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An attempt to sway Saratoga Springs charter referendum?

An attempt to sway Saratoga Springs charter referendum?

'This is being facilitated by deep pockets with special interest money'
An attempt to sway Saratoga Springs charter referendum?
Saratoga Springs Commissioner of Accounts John Franck speaks during the news conference Thursday.
Photographer: ERICA MILLER

SARATOGA SPRINGS — Three members of the Saratoga Springs City Council held a news conference Thursday to claim that special-interest investments have been made in an effort to influence the outcome of Tuesday's charter referendum.

The proposed new charter, which would replace the mayor-and-commissioners governmental system with an appointed city manager, has been a controversial issue among residents and government officials.

The three City Council members — Commissioner of Accounts John Franck, Commissioner of Finance Michele Madigan and Commissioner of Public Works Anthony Scirocco — said four sources of funding have contributed nearly all of the money to It's Time Saratoga, a non-partisan citizens advocacy group that is for the charter change.

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The four funding sources include Charter Review Commission members Gordon Boyd and Jeff Altamari, who contributed more than $9,000 for a citywide mailer; as well as Valhalla-based New York State City/County Management Association, which made a $2,500 contribution; and $15,000 from the Washington, D.C.-based International City/County Management Association.

"The charter change movement isn't a grassroots effort," Scirocco said. "This is being facilitated by deep pockets with special interest money."

Madigan said, "This D.C. and downstate money from county manager associations stand to gain by potentially having one of their own in office. They stand to gain hundreds of thousands of dollars in salary and benefits as a result of this investment and that's what I believe voters need to be well aware of."

It's Time Saratoga member Patty Morrison said the International City/County Management Association is a nationally recognized government group that was formed to promote professional local government and prevent corrupt practices.

"We applied for a grant and were thrilled to receive it," she said.

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Morrison added that It's Time Saratoga is for the charter as it will promote term limits, accountability by ending entrenched candidates running unopposed, and end lifetime health care for part-time politicians. 

"We want to promote professionalism by separating legislative and executive powers and creating real checks and balances," she said. "The people making decisions about whose street gets paved or plowed first or whose building fees get waived should not be accepting campaign contributions."

Boyd and Altamari, members of the Charter Review Commission, a 15-member body of city government that was formed in 2016 to educate the public on the proposed charter, personally paid more than $9,000 to a digital printing company for an educational pamphlet that was delivered to registered voters in the city in early October.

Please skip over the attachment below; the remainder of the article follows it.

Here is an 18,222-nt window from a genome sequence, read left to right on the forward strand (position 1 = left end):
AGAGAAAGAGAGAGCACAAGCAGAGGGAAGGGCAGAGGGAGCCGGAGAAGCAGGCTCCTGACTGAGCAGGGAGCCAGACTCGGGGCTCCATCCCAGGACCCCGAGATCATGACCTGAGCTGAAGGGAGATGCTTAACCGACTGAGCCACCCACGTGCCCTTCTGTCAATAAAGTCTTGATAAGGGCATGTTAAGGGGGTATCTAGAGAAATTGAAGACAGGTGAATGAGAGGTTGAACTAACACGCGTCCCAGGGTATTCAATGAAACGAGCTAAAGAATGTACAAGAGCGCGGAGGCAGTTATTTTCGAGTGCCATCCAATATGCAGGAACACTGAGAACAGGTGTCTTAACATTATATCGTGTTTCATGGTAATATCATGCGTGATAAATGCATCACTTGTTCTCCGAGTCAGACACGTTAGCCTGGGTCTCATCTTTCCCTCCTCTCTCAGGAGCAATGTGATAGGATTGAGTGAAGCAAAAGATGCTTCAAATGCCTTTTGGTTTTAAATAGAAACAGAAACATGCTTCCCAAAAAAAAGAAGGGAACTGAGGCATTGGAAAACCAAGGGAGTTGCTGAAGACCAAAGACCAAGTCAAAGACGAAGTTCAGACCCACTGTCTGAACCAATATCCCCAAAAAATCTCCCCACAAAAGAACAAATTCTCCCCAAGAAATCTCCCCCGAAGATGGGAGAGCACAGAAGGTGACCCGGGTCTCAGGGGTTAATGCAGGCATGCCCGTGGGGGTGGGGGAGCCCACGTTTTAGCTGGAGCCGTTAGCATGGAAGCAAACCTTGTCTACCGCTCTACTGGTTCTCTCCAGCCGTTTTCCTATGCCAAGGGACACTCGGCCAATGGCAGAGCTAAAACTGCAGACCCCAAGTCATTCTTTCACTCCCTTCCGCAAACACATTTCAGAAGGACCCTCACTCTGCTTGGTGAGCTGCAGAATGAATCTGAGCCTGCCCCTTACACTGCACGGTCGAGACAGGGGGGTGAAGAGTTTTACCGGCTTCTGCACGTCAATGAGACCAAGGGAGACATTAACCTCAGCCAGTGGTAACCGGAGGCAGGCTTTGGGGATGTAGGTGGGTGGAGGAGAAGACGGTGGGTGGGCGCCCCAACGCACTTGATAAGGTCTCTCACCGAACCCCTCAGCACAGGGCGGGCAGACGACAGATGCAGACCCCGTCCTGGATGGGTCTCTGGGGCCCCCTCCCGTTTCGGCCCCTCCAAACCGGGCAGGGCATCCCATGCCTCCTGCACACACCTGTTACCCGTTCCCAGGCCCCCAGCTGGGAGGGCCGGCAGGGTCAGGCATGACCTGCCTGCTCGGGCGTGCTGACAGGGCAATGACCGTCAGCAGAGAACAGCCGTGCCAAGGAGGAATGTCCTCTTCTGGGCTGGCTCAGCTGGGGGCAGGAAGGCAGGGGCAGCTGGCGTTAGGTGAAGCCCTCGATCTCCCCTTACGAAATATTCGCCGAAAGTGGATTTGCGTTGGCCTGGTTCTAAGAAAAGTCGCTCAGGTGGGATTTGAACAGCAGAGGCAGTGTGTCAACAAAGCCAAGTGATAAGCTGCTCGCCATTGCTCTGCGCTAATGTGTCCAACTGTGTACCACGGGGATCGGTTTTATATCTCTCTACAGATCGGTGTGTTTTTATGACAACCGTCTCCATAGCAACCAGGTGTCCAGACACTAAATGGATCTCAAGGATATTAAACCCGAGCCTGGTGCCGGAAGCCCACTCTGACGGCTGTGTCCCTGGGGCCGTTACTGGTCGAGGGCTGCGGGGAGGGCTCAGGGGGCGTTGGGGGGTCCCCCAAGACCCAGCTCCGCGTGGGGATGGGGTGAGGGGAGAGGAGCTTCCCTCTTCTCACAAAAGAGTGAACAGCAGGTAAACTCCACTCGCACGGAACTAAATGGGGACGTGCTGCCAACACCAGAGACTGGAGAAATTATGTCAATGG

The commissioners allege that Boyd and Altamari did not report the expense to the Board of Elections.

Boyd said the organization is not required to report anything to the Board of Elections, as it is not a political organization and that its members are reimbursed from the city for expenses.

"Jeff and I charged the commission mailing to our personal credit cards and have submitted a request to be reimbursed by the city," Boyd said. "It was the same procedure we filed when we held an open house at the City Center, which I charged to my personal credit card and was reimbursed by the city."

Boyd said the payment procedure was enacted as "a matter of convenience."

"Assistant City Attorney Tony Izzo advised us along the way that this was a good procedure," Boyd said. "We approve our own expenses within the appropriated limits and we've barely used over half the money for outreach and education."

Boyd is also a member of It's Time Saratoga, which is required to report its expenses and donations to the Board of Elections.

"I volunteer and go door-to-door to campaign for the charter as it's my first amendment right to do," he said. "We didn't give up my first amendment rights when we joined the commission."

The commissioners' final allegation was that the Charter Review Commission advocated for a yes vote on its official Facebook page, which is in violation of Municipal Home Rule Law 36.

Bob Turner, chairman of the commission, said he has not seen Franck's allegation.

"It sounds to me like, once again, the commissioners in power and their friends are trying to influence the independence of the Charter Review Commission by suppressing voter information and education," he said. "The Saratoga Springs Charter Review Commission Facebook page was created by private citizens who seek to educate and inform their fellow Saratogians about the new charter."

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